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WEATHER: a beautiful sunny day, prefect still, but very cold. Temp -1 to +2C

  This is my last blog of 2020!! It was a wonderful day to end a miserable year.

Dawn and I had a lovely time out on the ‘Levels’, we  set out around 9:30am and drove to Shapwick, along the way we stopped on the ridge called Walton Hill where panoramic views of the Somerset Moors and across to Glastonbury could be seen.

The Somerset Moors from Walton Hill

The view of the frozen, flat landscape, shrouded in mist and draped in golden morning sunlight, was breath-taking. Across the road behind us a view all the way to Glastonbury was a complete contrast but equally as beautiful.

The towns of Street and Glastonbury with the Tor in the background

We drove through Shapwick Village and through the flat pastureland to the ‘South Drain’ which bisects the Levels from the Northwest to the southeast. Along this road many birds could be seen in the meadows or flying over them. Two birds shot across the road in front of the car one after the other, the first was a Great Egret, flying high up, the second was a Long-tailed Tit which dashed across in front of the car, these birds represent the diversity of the birdlife both in their ecology and physical size.

After we parked the car we took the Path which runs parallel to the South Drain, we headed south-eastward towards Ham Wall. We followed the track that took us to the Decoy Hide through flooded woodland and reed-fringed pools. The light was exquisite, a photographer’s dream and the air was perfectly still, nothing stirred, the reeds stood to attention as though on parade. The prehistoric ‘Sweet Trail’ was discovered in this area and you can still see part of it, also a replica is exhibited, well worth a visit.

We walked through woodland finding several mixed flocks of predominately Long-tailed Tits, but also Blue, Great and Coal Tits, as well as Goldcrests and Treecreepers. The pools around Decoy Hide were partially frozen, this meant that the hundreds of ducks had to feed on the fringes and were much nearer and easier to observe. The hide was shut because of covid, but good views of the water could be had from the sides.

the decoy Hide 

a male Shoveler looking beautiful in the midday light

Many Shovelers looked fantastic in the morning light, the plumage of ducks in winter and spring are superb, we noted Teal, Tufted Duck, Gadwall, Wigeon, Mallard, Coot and Moorhen. The occasional Marsh Harrier flew over causing mass panic amongst the smaller ducks.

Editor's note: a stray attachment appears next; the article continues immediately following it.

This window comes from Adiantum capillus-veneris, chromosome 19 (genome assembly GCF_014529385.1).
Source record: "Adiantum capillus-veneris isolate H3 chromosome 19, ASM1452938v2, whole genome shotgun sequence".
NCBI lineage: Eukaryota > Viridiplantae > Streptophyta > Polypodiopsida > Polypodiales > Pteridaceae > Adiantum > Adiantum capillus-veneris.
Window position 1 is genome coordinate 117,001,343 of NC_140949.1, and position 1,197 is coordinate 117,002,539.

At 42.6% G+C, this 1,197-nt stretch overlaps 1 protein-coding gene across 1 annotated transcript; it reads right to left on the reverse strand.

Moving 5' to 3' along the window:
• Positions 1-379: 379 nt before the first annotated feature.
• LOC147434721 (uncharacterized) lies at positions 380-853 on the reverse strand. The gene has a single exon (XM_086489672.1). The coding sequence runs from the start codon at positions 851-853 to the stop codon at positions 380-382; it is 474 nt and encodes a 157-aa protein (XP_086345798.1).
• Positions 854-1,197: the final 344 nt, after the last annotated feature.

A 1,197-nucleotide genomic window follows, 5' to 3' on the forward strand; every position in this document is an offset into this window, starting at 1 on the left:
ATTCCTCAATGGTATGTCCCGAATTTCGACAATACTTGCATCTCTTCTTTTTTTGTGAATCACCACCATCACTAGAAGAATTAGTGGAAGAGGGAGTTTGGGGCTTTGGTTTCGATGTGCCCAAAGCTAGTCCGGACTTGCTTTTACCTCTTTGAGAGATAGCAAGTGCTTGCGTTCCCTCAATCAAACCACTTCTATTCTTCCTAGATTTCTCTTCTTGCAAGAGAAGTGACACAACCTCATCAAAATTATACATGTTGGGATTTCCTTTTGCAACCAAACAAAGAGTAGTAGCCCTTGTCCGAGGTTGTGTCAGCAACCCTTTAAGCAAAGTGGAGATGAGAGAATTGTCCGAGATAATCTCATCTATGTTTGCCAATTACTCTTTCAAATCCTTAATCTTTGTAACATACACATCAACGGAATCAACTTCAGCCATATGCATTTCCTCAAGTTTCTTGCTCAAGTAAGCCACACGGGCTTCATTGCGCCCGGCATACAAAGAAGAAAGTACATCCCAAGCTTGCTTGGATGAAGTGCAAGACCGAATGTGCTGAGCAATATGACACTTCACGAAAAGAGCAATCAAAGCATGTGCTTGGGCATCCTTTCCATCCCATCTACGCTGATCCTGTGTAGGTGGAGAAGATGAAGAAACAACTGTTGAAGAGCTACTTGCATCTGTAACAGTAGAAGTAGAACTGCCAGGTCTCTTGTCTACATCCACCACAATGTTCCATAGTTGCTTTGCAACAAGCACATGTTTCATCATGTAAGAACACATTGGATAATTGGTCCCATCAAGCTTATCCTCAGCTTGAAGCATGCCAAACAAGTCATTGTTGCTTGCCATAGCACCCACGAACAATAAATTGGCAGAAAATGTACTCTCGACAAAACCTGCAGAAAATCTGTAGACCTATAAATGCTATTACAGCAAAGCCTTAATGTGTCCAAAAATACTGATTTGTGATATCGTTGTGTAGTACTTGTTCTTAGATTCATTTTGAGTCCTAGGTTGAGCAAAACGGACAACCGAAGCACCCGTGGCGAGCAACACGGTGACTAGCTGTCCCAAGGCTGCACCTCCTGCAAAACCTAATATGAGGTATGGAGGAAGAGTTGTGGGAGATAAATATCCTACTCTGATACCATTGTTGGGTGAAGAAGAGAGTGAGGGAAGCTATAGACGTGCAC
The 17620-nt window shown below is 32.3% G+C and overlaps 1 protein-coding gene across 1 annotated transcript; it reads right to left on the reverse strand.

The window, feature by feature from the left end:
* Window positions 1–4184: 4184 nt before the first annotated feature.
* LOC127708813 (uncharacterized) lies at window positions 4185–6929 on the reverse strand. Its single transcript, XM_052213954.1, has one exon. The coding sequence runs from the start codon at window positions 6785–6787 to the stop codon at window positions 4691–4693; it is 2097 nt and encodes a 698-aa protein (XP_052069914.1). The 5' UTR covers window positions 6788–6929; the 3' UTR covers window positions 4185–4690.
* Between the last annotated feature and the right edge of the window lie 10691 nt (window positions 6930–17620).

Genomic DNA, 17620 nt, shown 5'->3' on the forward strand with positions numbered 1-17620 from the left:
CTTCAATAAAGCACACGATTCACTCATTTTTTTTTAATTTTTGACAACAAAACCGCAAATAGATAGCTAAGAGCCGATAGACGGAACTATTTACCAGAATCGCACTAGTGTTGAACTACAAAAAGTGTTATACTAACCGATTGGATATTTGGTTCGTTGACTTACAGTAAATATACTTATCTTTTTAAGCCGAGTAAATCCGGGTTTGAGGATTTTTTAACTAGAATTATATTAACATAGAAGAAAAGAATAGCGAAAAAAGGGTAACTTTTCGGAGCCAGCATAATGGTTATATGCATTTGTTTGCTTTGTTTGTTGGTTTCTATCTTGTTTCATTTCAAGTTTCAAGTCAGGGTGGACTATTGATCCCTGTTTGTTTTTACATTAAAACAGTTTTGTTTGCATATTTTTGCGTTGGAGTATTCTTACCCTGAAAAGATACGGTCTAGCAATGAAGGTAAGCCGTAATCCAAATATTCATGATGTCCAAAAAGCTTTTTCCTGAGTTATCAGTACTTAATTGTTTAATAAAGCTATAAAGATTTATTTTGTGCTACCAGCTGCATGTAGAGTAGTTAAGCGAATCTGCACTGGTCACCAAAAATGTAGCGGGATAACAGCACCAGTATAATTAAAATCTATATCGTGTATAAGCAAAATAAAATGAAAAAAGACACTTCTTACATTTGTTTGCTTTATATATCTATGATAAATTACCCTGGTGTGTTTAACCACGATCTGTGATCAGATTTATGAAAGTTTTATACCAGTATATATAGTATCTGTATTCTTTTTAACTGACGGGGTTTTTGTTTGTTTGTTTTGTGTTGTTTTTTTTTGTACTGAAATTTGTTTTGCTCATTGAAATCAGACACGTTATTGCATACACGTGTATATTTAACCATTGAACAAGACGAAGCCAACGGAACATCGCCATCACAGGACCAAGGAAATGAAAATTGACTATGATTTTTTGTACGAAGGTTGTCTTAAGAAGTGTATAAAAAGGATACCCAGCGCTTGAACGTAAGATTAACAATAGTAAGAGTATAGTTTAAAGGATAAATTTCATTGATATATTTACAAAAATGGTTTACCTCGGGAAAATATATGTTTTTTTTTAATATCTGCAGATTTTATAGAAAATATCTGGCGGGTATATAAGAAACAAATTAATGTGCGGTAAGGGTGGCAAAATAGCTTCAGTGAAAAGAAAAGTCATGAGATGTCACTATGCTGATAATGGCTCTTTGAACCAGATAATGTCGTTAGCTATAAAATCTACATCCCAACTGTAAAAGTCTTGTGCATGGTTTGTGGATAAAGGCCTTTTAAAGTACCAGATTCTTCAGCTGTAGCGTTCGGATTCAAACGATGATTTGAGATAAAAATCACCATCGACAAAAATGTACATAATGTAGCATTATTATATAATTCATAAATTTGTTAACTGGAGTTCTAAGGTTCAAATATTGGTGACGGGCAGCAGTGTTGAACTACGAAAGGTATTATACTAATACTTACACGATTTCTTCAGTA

I thought that I had found Jesus today walking on water, but Dawn pointed out that it was Coot walking on ice

As we returned to the main path we stopped to eat our picnic lunch and drink our steaming hot tea/coffees. Once back on the main track we saw a single Cattle Egret, two more Great Egrets and a Little Egret.

A Coal Tit

Noah’s Lake was absolutely covered in birds, thousands of them, mainly Wigeon, but also Mute Swans, Great Crested Grebes, Shovelers, Teals, Tufted Ducks, Gadwalls, Mallards and a few Pintails. We could not find Common Pochard or Goldeneye. By this time Dawn was getting a little fed up and cold – a recipe for disaster. I got her to stay a little bit longer whilst I searched for Redpolls in the silver birch trees without luck. I did find Siskin, Goldcrest, Long-tailed, Blue, Great and Coal Tits and another Treecreeper.

Noah's Lake covered in birds

ducks mainly Wigeon - can you pick out a Pintail?

We walked slowly back to the car which was about 3km along the track, as we walked we saw small flocks of Redwing, some Cormorants, a couple of Buzzards, more Marsh Harriers, large numbers of Lapwing, a few gulls  and two more Great Egrets all in flight.

Common Buzzard

Back at the car by 3pm, I suggested that the light was perfect for the Starling Roost at Ham Wall, unfortunately that was a no-no, once Dawn gets cold its game over. So off we went, it had been a fantastic day and I didn’t want to spoil it!!


I wish you all Health and Happiness for 2021 and may the vaccine be with you soon!